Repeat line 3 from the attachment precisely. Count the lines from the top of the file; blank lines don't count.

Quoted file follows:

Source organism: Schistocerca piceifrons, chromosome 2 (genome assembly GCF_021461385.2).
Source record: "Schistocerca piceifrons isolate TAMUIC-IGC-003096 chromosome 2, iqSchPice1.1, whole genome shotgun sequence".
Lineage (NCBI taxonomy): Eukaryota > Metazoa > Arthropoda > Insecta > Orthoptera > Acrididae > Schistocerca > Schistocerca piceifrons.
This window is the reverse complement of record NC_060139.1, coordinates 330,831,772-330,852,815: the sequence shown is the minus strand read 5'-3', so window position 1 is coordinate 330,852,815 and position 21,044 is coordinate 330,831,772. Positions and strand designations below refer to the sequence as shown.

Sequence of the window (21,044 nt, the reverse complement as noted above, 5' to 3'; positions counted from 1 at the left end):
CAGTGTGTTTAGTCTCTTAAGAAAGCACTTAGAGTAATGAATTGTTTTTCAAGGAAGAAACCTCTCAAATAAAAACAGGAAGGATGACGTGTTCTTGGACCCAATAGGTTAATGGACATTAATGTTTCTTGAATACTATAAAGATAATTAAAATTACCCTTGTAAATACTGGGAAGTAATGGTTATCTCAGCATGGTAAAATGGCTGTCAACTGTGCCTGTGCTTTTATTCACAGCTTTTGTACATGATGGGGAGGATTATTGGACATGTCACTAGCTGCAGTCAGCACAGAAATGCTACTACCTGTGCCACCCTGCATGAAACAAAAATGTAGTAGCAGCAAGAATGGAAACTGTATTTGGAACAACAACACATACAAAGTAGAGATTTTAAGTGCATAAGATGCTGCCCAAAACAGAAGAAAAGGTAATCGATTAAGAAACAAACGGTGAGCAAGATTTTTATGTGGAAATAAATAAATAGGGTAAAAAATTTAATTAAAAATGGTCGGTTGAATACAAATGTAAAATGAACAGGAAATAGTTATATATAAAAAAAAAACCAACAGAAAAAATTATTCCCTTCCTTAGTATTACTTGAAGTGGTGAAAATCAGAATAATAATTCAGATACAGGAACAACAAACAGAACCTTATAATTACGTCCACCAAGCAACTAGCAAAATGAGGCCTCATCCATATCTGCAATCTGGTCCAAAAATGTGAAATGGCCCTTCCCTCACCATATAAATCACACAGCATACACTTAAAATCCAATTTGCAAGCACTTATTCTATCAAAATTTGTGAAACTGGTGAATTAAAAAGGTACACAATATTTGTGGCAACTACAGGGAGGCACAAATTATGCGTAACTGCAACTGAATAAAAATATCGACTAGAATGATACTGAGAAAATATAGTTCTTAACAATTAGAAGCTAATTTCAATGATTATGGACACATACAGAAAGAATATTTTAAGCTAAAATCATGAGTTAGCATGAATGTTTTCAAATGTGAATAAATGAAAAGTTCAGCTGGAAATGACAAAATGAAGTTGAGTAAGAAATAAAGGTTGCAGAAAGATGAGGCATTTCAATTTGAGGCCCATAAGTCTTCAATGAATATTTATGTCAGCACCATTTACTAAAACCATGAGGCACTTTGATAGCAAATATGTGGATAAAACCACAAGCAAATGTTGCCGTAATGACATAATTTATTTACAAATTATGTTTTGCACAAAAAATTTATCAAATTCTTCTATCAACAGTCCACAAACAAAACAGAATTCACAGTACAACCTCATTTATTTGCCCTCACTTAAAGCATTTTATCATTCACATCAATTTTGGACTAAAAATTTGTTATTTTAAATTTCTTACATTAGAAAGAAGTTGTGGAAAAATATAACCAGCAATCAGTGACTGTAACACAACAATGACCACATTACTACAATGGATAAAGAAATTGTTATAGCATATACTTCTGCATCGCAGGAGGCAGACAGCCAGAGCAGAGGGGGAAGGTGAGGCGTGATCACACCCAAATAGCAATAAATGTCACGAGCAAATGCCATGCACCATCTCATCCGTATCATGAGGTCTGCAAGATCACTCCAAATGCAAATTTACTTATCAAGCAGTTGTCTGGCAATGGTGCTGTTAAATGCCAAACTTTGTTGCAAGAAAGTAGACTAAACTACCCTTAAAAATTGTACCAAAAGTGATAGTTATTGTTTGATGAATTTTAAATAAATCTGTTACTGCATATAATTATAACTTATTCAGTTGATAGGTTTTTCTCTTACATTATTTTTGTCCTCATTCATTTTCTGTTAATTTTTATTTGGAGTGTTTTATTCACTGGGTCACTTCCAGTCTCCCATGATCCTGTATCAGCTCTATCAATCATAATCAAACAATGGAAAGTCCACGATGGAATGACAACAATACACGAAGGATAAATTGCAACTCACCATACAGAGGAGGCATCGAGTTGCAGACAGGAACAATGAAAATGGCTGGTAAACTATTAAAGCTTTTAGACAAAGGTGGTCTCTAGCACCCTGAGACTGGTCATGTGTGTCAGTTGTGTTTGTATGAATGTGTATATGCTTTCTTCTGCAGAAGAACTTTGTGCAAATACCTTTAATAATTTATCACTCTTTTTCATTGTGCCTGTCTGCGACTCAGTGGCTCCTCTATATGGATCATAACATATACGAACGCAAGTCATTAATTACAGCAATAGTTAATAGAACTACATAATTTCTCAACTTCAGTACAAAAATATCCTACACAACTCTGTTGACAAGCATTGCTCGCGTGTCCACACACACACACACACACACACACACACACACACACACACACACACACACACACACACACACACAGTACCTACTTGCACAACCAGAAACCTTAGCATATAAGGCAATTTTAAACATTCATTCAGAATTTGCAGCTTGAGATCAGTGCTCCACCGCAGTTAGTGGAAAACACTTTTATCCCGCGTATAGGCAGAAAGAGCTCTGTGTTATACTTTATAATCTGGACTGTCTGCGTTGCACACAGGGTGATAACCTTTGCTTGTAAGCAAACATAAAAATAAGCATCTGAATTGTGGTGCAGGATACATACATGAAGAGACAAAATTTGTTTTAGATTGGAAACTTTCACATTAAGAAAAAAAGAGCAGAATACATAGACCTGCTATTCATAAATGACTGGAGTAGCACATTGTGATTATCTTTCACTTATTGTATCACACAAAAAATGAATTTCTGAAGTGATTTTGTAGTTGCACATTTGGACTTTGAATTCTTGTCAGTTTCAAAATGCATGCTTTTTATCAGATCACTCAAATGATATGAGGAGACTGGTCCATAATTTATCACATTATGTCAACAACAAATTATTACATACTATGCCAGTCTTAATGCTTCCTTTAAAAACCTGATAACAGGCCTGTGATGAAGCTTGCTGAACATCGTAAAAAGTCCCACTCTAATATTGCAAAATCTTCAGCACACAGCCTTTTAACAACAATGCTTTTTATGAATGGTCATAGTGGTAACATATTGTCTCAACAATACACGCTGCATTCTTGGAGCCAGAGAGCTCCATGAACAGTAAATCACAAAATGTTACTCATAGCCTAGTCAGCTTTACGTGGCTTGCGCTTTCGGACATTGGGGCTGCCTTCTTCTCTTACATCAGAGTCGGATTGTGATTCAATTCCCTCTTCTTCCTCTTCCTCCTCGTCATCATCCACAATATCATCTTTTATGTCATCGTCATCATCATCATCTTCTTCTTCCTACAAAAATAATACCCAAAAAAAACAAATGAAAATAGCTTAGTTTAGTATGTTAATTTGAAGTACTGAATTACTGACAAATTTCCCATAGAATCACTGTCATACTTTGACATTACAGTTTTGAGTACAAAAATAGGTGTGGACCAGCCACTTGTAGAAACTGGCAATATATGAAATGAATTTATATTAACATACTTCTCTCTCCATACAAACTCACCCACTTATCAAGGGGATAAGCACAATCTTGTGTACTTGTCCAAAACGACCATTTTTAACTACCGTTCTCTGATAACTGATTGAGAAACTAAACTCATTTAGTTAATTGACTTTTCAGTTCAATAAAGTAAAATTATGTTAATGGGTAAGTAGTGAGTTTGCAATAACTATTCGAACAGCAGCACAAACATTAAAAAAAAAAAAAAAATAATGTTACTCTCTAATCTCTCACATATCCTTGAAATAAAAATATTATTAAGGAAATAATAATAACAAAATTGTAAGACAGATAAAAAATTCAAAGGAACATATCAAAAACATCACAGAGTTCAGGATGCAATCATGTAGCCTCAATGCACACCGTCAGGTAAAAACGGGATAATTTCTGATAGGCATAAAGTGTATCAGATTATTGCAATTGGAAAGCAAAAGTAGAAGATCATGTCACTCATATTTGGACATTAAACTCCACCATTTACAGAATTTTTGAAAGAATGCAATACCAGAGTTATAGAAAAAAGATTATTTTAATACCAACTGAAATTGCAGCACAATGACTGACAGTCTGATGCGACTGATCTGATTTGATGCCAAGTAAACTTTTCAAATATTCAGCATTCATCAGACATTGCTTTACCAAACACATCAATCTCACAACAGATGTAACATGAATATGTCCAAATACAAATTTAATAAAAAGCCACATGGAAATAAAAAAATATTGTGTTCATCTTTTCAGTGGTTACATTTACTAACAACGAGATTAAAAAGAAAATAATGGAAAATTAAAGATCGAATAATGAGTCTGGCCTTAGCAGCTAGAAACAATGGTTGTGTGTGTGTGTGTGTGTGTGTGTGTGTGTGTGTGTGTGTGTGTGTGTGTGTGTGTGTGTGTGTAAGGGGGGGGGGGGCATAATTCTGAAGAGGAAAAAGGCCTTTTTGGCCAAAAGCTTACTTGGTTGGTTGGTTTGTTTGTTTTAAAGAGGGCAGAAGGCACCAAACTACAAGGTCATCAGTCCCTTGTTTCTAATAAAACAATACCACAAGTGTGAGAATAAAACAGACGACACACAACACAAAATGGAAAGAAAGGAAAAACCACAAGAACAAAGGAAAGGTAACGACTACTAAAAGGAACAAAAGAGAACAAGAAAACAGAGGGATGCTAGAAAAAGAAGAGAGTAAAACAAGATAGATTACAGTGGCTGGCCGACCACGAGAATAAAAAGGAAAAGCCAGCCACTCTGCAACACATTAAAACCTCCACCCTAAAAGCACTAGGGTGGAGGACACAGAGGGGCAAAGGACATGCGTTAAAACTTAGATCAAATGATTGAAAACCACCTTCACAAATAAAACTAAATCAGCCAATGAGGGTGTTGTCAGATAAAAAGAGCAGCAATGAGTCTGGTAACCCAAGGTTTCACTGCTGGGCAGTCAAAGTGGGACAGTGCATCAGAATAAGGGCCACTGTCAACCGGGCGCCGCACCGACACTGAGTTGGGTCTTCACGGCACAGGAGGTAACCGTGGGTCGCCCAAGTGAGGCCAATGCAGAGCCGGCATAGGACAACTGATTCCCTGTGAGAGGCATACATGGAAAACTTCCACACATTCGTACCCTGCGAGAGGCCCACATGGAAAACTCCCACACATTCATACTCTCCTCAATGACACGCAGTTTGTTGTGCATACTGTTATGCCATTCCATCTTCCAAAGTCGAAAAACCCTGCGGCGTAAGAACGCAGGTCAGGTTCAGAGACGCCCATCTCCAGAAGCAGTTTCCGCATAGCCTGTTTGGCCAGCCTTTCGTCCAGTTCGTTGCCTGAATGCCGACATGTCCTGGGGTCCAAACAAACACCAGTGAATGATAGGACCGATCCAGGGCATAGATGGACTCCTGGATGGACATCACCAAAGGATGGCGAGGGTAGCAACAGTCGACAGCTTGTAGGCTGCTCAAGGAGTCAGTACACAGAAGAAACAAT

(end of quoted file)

Lineage (NCBI taxonomy): Eukaryota > Metazoa > Arthropoda > Insecta > Orthoptera > Acrididae > Schistocerca > Schistocerca piceifrons.